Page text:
In the early stages of an international arbitration, the arbitral tribunal should make sure that the parties understand the standard of proof that applies to each claim in the arbitration and identify the party that has to satisfy this burden. The decision on the standard of proof should also be incorporated as a substantive decision in the final award.
This plea for more precision in arbitration was made by the first panel of the “Precision Stream” at the 2014 conference of the International Council for Commercial Arbitration (“ICCA”) being held in Miami, Florida. The panelists were Jennifer M. Smith of Baker Botts in Houston, Richard Kreindler of Cleary Gottlieb Steen & Hamilton in Frankfurt, and Anne-Veronique Schlaepfer of Schellenberg Wittmer in Geneva. The moderator was David Brynmor Thomas, a counsel and arbitrator based in London.
The Panel, which was titled “Proof: A Plea for Precision,” argued that the parties’ failure to fully understand the standard to which their claims are subjected has the potential and has in fact undermined the integrity and fairness of the arbitration process. The panelists focused on the different understandings of the standard of proof across different legal cultures and systems to show the need for precision in this area. Ms. Smith explained that common law systems are very familiar with the standard of proof applicable in civil cases, which is predominately a “preponderance of the evidence” standard. Parties have to prove that their factual assertions are more likely than not truthful and sufficient to satisfy each element of their claims.The system is different in civil law countries where the concept of a standard of proof is, according to the Panel, foreign and not understood. Given this difference in legal cultures and traditions, international arbitrations are often riddled with uncertainty about the standard of proof that they have to satisfy to successfully prove their claims.
As is usually the case, this novel proposition became less attractive as the Panel delved into the subject of implementation. It soon became clear that a determination of the standard of proof would require the analysis of the proverbial and always controversial questions about the applicable law and the legal nature of the issue – the insatiable quest to categorize an issue as procedural or substantive. These questions forced the Panel to extend the scope of their plea for precision and argue that the issue of standard of proof may be stipulated in the arbitral clause – a proposition that I am sure made the transactional lawyers in the audience squirm.
The resistance of the arbitration community to impose another pseudo- requirement in the international arbitration process – or the drafting of arbitral clauses – was evidenced as soon as the Panel opened up the floor for questions. The members of the audience questioned whether there was a real standard of proof problem in international arbitration, and whether the differences in the standard of proof were in reality significant enough to require the suggested changes.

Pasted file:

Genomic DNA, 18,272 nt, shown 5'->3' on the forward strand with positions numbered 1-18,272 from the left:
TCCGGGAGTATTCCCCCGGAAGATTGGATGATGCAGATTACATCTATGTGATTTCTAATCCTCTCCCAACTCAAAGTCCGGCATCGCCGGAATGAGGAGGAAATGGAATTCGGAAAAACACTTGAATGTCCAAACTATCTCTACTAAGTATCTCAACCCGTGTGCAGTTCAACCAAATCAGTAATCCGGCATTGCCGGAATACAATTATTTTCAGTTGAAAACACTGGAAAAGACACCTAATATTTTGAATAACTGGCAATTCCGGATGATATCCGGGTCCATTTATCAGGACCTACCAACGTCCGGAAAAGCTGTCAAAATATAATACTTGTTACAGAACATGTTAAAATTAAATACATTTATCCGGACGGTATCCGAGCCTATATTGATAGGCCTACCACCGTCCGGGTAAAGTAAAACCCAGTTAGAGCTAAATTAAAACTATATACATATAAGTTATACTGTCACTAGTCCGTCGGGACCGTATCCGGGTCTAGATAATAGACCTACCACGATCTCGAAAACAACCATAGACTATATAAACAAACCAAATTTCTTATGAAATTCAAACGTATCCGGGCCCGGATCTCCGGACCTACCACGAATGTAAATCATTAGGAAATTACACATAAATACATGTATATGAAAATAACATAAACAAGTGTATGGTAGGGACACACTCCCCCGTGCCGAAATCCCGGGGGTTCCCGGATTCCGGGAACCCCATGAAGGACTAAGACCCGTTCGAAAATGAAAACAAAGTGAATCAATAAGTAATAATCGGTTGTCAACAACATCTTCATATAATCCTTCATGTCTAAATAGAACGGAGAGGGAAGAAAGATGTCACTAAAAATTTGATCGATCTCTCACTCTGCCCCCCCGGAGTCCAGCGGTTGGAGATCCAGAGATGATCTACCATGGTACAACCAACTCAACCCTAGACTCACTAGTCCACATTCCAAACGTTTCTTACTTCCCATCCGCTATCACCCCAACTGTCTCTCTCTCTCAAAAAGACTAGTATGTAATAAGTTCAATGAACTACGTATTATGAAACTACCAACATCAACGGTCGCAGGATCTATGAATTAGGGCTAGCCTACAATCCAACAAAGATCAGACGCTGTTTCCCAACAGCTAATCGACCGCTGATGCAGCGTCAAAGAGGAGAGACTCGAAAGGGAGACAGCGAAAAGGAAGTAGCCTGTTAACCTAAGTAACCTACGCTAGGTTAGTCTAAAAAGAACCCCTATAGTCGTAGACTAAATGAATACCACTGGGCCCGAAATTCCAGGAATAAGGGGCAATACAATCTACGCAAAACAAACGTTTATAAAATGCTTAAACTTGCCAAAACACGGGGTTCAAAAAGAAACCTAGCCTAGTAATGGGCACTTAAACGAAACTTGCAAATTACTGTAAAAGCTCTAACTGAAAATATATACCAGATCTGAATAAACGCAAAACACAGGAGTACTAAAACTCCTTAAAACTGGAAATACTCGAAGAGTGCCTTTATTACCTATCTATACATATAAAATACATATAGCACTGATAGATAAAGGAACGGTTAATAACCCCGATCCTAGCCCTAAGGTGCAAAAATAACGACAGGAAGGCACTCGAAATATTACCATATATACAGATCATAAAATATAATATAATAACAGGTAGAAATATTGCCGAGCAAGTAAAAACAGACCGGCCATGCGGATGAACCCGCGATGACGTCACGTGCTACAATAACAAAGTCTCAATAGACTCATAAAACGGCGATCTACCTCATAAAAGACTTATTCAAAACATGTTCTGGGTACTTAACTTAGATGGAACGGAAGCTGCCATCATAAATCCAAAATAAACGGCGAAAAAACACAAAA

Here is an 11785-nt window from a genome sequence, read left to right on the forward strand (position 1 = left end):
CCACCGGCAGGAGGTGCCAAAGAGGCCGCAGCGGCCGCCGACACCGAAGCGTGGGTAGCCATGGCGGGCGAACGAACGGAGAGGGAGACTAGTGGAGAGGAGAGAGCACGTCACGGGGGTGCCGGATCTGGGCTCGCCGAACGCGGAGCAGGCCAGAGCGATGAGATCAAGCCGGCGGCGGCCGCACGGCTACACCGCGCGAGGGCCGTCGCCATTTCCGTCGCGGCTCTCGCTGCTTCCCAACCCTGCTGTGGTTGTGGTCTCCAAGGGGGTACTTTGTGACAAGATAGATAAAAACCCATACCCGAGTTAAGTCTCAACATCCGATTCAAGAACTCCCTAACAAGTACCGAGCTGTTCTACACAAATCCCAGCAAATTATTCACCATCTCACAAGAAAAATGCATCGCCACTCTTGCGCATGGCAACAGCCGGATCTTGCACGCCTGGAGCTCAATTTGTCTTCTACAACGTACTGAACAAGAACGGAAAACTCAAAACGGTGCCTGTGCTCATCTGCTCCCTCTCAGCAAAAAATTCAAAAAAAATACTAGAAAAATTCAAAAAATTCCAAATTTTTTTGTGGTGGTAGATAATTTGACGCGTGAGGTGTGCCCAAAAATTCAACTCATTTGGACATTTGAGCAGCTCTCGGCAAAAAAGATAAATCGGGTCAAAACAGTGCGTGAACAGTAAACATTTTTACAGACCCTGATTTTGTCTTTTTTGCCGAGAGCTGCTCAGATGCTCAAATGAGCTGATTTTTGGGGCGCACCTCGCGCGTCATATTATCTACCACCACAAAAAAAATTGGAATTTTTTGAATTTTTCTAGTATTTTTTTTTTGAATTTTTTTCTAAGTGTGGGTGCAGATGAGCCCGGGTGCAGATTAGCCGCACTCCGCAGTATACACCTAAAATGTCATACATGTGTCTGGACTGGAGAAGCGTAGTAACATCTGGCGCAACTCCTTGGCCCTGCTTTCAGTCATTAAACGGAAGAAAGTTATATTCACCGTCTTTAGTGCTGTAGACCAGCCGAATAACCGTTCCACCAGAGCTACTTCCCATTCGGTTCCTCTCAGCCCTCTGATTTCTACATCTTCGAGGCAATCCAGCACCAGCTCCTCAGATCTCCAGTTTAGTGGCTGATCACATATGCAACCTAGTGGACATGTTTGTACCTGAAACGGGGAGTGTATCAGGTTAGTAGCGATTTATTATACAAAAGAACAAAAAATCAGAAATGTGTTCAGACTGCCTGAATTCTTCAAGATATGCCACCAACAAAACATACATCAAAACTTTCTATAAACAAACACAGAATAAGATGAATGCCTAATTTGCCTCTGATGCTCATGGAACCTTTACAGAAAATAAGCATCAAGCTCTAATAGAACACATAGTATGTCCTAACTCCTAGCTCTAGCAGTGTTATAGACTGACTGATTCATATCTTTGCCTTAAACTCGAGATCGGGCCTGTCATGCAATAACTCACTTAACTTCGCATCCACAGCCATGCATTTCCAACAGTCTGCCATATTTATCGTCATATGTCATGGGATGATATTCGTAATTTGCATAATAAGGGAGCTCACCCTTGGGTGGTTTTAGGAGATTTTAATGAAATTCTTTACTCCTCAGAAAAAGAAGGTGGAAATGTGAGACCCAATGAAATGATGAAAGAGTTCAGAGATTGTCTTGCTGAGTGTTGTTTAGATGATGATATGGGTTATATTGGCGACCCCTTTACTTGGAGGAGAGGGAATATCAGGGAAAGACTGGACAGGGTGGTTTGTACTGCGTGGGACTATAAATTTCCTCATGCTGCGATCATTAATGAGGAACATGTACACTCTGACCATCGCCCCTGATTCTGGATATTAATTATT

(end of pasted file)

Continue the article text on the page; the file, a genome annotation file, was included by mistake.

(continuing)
The strong views on both side of this debate reflect what is self-evident to every international arbitration practitioner. The international arbitration system is a hybrid process formed by a delicate balance between different legal cultures and systems. The system has done extremely well in ensuring that this hybrid nature does not create an unleveled playing field. But the arbitration community should resist the temptation to address differences in the systems that although important, are not essential to the dispute adjudication process. The goal is not to address every difference between the systems – as such undertaking would be almost impossible and doomed to fail, but to bridge the gap between the legal issues that compromise the integrity of the adjudicative process. Therefore, before the plea for precision in the standard of proof is granted, the arbitration community must determine whether the perceived difference in the standard of proof in civil and common law systems is sufficiently significant to undermine the adjudication process. As Ms. Schlaepfer suggested, this difference may be significant in cases where there are claims of malice, corruption, or quasi-criminal conduct, which are generally subjected to a higher standard of proof. However, this difference does not seem to be a problem in the typical investment or contractual arbitration. Judging from the audience’s reactions and my own experience, it seems that the standard of proof is one of those issues in which the perceived differences are differences in form and not in substance. Irrespective of whether the applicable standard is called “preponderance of the evidence” or any other balancing standard, the role of an arbitral tribunal is to look at the weight of the evidence and determine which side is correct. This is a task that can be performed by arbitrators from civil or common law backgrounds in most cases. Indeed, in most cases, this analysis is not affected by the standard.
Without a doubt, it is a laudable goal for every tribunal to issue an award explaining its reasoning and the legal framework applied to the factual findings, but I would be careful to take this laudable goal any further unless it is really warranted by extraordinary facts and claims.